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      07-11-2019 12:01 PM #85
      Quote Originally Posted by chris86vw View Post
      Gls would have had standard cloth with sunroof, cold weather, leather being optional. J think on the sunroof. Maybe it was standard on gls?
      Was this across the board, or just for the 1.8T and VR6 cars? I have a GLS and it has cloth, power windows, power locks, power/heated mirrors, Monsoon audio, but it does not have a sunroof, stability control, alloy wheels, heated seats, or auto climate.

    12. Senior Sloth SWeetie's Avatar
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      07-11-2019 12:16 PM #86
      Quote Originally Posted by chris86vw View Post
      Gls would have had standard cloth with sunroof, cold weather, leather being optional. J think on the sunroof. Maybe it was standard on gls? Auto optional on both
      Correct.

      I had a silver 99.5 GLS with a build date of March 1999, purchased May 1st. Mine was equipped with tan leather, cold weather, sunroof, 01M auto. Aside from the early MkIV issues (fuel door motor, window regs, 02 sensor, failing early cupholder and soft touch), the car was absolutely bulletproof. I put 194K miles on it and sold it in beautiful condition to an older woman who wanted a grocery getter and grew up with German cars.
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    13. Member Surf Green's Avatar
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      07-11-2019 12:17 PM #87
      Quote Originally Posted by r_fostoria View Post
      Was this across the board, or just for the 1.8T and VR6 cars? I have a GLS and it has cloth, power windows, power locks, power/heated mirrors, Monsoon audio, but it does not have a sunroof, stability control, alloy wheels, heated seats, or auto climate.
      Sunroof/Alloys was an option for the GLS in 2002, at least when I ordered my GLS TDI Wagon. I have regerts, since I don't care about sunroofs and I hated the Avus wheels. It was like $1100 for those items.
      I have manuel cloth seats, power windows, heated mirrors, but no heated seats or stability control.

      The radios were a huge flux at the time. I have a Kinda-CAN Dual DIN non monsoon with the Quadlock connector that I've been told sounds better than the actual Monsoon by Monsoon owners.
      I wanted to upgrade to one of those cool Chinese Bluetooth radios, but the CAN issue was a can of worms that an FM transmitter solved with much less drama.
      I keep up with traffic with only 90 hp. What's your superpower?
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    14. Geriatric Member BRealistic's Avatar
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      07-11-2019 12:18 PM #88
      My brother's 99 VR6 GLX Jetta was pretty dang loaded.
      Even had self detaching bumper covers.

    15. Member TangoRed's Avatar
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      07-11-2019 12:29 PM #89
      Quote Originally Posted by BRealistic View Post
      My brother's 99 VR6 GLX Jetta was pretty dang loaded.
      Even had self detaching bumper covers.


      Until the last couple of posts I had completely forgotten about the broken center arm rest, peeling soft touch, intermittent driver's door sensor issue (caused the alarm to go off), and broken cupholders. I got lucky by not having my glovebox latch break like other people.
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    16. Member r_fostoria's Avatar
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      07-11-2019 12:29 PM #90
      Quote Originally Posted by Surf Green View Post
      I wanted to upgrade to one of those cool Chinese Bluetooth radios, but the CAN issue was a can of worms that an FM transmitter solved with much less drama.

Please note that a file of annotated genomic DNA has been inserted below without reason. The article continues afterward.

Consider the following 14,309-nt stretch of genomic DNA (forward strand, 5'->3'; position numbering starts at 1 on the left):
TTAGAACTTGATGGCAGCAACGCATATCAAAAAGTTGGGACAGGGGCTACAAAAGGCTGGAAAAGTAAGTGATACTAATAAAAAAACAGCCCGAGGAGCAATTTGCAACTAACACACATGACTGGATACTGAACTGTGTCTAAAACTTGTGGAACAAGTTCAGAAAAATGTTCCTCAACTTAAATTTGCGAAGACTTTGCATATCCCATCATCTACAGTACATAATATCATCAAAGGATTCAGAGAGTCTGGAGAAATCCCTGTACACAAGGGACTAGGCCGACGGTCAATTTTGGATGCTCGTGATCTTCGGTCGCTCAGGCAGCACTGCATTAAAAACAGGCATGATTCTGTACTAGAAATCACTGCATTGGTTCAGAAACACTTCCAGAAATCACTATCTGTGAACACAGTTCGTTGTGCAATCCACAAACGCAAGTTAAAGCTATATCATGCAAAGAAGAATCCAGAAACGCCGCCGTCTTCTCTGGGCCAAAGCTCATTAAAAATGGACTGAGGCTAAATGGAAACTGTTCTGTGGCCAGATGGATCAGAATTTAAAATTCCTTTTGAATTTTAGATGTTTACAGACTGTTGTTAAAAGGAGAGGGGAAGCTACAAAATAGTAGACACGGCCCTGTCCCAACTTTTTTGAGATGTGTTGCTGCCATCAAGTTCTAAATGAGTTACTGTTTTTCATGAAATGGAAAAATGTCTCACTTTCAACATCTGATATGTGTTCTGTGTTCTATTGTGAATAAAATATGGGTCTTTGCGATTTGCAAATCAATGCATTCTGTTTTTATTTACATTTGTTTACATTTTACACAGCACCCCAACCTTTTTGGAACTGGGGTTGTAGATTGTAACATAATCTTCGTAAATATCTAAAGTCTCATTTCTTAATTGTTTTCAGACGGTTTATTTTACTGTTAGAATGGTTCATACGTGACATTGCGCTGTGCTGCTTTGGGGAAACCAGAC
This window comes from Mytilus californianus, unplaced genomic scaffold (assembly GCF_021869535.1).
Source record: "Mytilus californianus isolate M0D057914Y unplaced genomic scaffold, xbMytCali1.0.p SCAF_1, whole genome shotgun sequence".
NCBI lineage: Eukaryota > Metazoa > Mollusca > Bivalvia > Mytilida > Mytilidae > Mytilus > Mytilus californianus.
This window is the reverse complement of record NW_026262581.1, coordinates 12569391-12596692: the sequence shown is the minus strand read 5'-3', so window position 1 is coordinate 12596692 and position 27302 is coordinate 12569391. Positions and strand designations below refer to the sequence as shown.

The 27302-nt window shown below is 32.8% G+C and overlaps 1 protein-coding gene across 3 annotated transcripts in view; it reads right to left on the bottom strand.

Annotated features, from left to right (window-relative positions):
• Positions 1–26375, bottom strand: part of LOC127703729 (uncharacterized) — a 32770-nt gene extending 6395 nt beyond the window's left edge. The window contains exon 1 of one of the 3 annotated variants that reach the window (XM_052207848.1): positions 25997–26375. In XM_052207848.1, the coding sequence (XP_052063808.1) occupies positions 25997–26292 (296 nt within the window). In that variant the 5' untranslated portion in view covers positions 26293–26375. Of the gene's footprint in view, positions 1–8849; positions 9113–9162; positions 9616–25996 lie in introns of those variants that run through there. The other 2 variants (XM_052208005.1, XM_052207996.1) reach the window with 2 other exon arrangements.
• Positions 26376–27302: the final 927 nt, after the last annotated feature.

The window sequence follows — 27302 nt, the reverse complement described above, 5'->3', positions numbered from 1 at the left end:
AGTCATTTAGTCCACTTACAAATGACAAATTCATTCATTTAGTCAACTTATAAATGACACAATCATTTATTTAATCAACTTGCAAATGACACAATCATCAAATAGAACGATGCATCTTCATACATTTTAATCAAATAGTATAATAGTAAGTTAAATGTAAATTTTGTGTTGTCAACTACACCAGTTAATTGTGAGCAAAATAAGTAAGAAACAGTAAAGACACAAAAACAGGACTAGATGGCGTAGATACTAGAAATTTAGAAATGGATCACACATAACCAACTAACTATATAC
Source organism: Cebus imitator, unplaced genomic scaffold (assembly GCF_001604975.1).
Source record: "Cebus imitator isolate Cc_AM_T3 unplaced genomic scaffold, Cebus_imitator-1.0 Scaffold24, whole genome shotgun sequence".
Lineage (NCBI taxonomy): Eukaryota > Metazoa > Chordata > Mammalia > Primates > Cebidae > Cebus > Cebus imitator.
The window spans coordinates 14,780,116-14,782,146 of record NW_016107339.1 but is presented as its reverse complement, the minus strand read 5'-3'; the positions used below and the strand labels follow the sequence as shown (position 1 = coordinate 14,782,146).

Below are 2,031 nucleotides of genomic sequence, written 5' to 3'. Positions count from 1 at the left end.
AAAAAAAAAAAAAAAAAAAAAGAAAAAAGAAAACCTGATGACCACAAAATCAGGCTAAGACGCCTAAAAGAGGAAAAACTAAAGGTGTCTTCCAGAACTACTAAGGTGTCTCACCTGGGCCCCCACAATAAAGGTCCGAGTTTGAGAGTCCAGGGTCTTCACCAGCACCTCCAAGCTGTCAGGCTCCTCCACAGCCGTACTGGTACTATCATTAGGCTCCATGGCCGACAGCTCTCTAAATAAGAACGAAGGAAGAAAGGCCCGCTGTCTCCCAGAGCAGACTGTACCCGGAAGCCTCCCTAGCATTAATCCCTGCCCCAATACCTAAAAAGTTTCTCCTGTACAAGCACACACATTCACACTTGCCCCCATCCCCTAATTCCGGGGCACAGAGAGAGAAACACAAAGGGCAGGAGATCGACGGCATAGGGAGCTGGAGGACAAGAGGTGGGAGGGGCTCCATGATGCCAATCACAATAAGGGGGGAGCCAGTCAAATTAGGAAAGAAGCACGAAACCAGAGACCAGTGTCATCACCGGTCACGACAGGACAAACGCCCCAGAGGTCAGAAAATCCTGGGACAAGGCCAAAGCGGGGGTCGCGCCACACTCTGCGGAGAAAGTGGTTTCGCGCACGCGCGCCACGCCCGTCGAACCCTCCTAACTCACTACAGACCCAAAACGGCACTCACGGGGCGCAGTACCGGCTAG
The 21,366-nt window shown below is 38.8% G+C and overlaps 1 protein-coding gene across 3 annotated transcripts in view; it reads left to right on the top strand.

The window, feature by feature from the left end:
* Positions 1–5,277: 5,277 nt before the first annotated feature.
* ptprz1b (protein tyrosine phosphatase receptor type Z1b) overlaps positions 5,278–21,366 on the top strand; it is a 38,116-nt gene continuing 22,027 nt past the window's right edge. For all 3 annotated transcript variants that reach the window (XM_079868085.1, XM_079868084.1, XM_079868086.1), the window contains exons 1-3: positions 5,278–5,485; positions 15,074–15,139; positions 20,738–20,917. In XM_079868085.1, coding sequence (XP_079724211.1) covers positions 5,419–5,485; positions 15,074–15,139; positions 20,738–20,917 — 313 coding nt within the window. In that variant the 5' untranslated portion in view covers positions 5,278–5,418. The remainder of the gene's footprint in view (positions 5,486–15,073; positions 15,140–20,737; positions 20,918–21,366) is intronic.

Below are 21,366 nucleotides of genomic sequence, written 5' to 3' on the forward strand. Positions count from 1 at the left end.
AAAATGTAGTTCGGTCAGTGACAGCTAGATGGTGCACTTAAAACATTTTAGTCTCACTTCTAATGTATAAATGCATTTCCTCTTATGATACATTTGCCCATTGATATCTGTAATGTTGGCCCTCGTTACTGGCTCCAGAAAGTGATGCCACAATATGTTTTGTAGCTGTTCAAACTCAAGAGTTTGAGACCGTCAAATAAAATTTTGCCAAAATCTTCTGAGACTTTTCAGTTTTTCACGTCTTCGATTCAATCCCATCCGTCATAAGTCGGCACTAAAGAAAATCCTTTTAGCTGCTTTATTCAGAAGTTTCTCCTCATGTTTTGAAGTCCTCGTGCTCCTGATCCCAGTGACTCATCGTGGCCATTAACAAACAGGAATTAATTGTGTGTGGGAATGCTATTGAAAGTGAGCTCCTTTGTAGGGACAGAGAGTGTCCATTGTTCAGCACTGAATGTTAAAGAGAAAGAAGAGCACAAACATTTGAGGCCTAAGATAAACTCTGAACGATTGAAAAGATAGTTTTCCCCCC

Yes, I did that as well. I was looking into the Chinese units, but then found a transmitter on Amazon for like $16 and it works perfectly.

      https://www.amazon.com/gp/product/B0...?ie=UTF8&psc=1

    17. Member IJM's Avatar
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      07-11-2019 12:38 PM #91
      My '01 GTI VR6 GLX (that I still drive) came with the Monsoon, leather seats (no memory function), climatronic, sunroof, auto-dimming mirrors, heated side mirrors, rain-sensing wipers, and all that jazz. I paid $23,795. It all still works. Some of the interior is peeling, but it's got 100 track days and the VR is still purring.

      A pic from last year:

      Last edited by IJM; 07-11-2019 at 01:05 PM.

    18. Don't be me. Don't be a 'Rick' Cabin Pics's Avatar
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      07-11-2019 01:00 PM #92
      My 2003.5 Jetta 1.8T is still getting registered and driven. I sold it with 100,000 miles on it in 2012.

      I never replaced a faulty coil, and honestly, besides a few things that happened from things I did, it was super reliable.

      Also never replaced a window regulator.
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    19. Member Sortafast's Avatar
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      07-11-2019 01:04 PM #93
      Quote Originally Posted by Maximum_Download View Post
      I bought one new, dealer maintained it, and the car was an absolute nightmare. I am glad your older used Mk4s are serving you well. Those of us who were burned by new Mk4 ownership will never forgive, and never forget. I still think they are POS cars designed to look and feel good, but not be reliable.
      Same. Bought brand new, dealer maintained on schedule. The last straw was the water pump failing while it had under 40k miles. I traded that sumbitch before the warranty ran out. I didn't wait for it to start costing me money as well as time making unscheduled trips to the dealer.

    20. Member Disgruntled Ziemniak's Avatar
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      07-11-2019 01:17 PM #94
      This is a weird one, but I feel it belongs in this forum.
      Because of the way the McPherson is setup in the MK IV, once lowered, the control arms end up sitting below the wheel and have to meet it at an inclined angle, essentially pushing the wheel up. This causes the car to drive almost as if itís been raised, even with the lower center of gravity. Itís goofy af, but itís something I read about a number of moons ago. Iím sure you can find a much better explanation elsewhere, but thatís the very very basic gist of it.
      Your favorite Ziemniak, hold the gravy.

    21. Member IJM's Avatar
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      07-11-2019 01:43 PM #95
      Quote Originally Posted by Disgruntled Ziemniak View Post